Early-Onset Colorectal Cancer Blood-Based Biomarker Developed at The City of Hope

The Problem:

Colorectal Cancer (CRC): It is fourth on the list of life-threatening cancers in the United States and the number of incidents is rising mostly among people under fifty years of age. Currently, there is no accurate non-invasive test to detect nonhereditary colorectal disease for that age group. The blood tests and noninvasive fecal tests currently available lack accuracy.

The Solution:

In a City of Hope study, a blood-based biomarker has been identified that is able to detect early-onset colorectal cancer.

According to a recent article in Inside Precision Medicine, Professor Ajay Goel chair of City of Hope’s Molecular Diagnostics Department commented that the study represents a first in the development of a valid microRNA biomarker that will recognize colorectal cancer in its early stages. The study was recently published in the Gastroenterology journal.

By definition, a microRNA is a small single-stranded non-coding RNA molecule.

It is significant that this microRNA, in detecting early-onset colorectal cancer, will be of benefit to younger patients who are generally diagnosed with late-stage aggressive disease.

About the Study

The researchers used a public database for their analysis to detect miRNA  They first stripped away patient data associated with Stage I and Stage II early-onset CRC and also late-onset disease.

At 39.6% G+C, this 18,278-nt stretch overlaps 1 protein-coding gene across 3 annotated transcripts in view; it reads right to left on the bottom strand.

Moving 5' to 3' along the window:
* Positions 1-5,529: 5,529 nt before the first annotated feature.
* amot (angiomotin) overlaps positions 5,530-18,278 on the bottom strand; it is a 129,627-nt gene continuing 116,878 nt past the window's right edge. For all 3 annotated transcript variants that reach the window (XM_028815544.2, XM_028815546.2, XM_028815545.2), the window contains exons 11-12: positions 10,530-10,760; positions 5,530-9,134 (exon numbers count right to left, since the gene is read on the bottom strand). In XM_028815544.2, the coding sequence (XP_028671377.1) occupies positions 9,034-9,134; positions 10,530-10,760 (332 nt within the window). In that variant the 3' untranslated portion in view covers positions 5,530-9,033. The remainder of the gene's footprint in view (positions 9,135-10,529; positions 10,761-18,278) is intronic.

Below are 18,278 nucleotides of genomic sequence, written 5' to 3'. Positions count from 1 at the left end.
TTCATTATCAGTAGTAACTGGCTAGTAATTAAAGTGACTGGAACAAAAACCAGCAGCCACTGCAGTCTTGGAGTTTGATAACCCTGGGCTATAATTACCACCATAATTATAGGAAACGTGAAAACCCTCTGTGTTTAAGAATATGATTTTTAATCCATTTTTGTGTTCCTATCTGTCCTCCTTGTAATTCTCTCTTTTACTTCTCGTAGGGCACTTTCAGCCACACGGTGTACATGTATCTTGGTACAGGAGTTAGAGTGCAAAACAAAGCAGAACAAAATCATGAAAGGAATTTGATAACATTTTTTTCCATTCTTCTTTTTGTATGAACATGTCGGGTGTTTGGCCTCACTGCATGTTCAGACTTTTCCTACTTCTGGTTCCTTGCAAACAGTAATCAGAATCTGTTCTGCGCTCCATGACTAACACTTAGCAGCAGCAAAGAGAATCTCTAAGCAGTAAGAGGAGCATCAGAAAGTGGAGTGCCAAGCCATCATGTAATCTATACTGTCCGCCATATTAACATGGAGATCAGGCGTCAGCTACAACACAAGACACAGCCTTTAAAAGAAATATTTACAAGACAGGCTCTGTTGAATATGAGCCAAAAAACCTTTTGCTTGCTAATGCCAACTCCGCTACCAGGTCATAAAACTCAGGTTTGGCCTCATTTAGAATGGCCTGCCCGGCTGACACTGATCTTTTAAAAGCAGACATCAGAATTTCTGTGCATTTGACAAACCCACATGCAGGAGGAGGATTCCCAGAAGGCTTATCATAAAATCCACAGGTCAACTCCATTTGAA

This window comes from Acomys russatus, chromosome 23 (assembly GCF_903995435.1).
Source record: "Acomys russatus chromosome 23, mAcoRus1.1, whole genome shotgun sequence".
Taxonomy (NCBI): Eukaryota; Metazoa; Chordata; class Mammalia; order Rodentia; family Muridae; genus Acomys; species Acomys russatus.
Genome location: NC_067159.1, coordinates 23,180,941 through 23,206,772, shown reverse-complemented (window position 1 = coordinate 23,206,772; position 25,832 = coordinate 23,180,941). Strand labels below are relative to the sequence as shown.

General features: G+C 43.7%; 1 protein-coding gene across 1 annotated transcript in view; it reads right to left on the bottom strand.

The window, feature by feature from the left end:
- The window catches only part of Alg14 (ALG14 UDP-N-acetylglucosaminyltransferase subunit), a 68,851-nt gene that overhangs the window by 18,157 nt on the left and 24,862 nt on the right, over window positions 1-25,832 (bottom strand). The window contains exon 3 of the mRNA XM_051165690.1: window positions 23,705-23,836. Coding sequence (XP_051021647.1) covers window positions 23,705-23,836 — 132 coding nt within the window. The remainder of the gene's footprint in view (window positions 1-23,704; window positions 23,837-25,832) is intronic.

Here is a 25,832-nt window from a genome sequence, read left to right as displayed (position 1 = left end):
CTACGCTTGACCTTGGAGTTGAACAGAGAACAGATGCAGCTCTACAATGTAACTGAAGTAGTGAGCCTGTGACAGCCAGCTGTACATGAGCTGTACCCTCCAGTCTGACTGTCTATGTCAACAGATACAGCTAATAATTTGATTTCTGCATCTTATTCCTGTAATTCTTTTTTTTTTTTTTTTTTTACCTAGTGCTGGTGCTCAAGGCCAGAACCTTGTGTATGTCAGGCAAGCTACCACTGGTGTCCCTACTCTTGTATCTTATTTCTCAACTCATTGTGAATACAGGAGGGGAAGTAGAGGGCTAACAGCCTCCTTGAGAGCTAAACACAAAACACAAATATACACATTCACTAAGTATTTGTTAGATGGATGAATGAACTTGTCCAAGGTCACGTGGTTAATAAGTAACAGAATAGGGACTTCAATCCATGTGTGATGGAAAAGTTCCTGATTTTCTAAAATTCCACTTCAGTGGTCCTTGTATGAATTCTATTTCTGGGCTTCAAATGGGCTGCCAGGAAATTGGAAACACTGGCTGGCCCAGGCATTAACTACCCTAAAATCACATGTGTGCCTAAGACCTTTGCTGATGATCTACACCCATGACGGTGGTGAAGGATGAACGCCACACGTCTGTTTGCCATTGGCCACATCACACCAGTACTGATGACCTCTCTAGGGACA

Then in order to validate the results they used the blood samples of 149 patients who had early-onset disease. This was compared with a 110-person control group.

After the miRNAs were eliminated, the investigators from the City of Hope identified four miRNAs. These were integrated into an early-onset marker of CRC and a diagnostic, (blood-based), was developed that detects the early onset of CRC.

Looking Forward

Eventually, the test may be used in a physical exam to detect CRC or at six-month intervals in accordance with specific inherited genes that put these individuals in a high-risk category.

The City of Hope, a designated NCI cancer center, takes a state-of-the-art approach in its endeavor to provide cancer care and research to its Southern California patients.

What are your thoughts about becoming a rare disease advocate?

Share your stories, thoughts, and hopes with the Patient Worthy Community

Rose Duesterwald                      August 12, 2022


Rose Duesterwald

Rose Duesterwald

Rose became acquainted with Patient Worthy after her husband was diagnosed with Acute Myeloid Leukemia (AML) six years ago. During this period of partial remission, Rose researched investigational drugs to be prepared in the event of a relapse. Her husband died February 12, 2021 with a rare and unexplained occurrence of liver cancer possibly unrelated to AML.

Share this post

Share on facebook
Share on twitter
Share on linkedin
Share on pinterest
Share on print
Share on email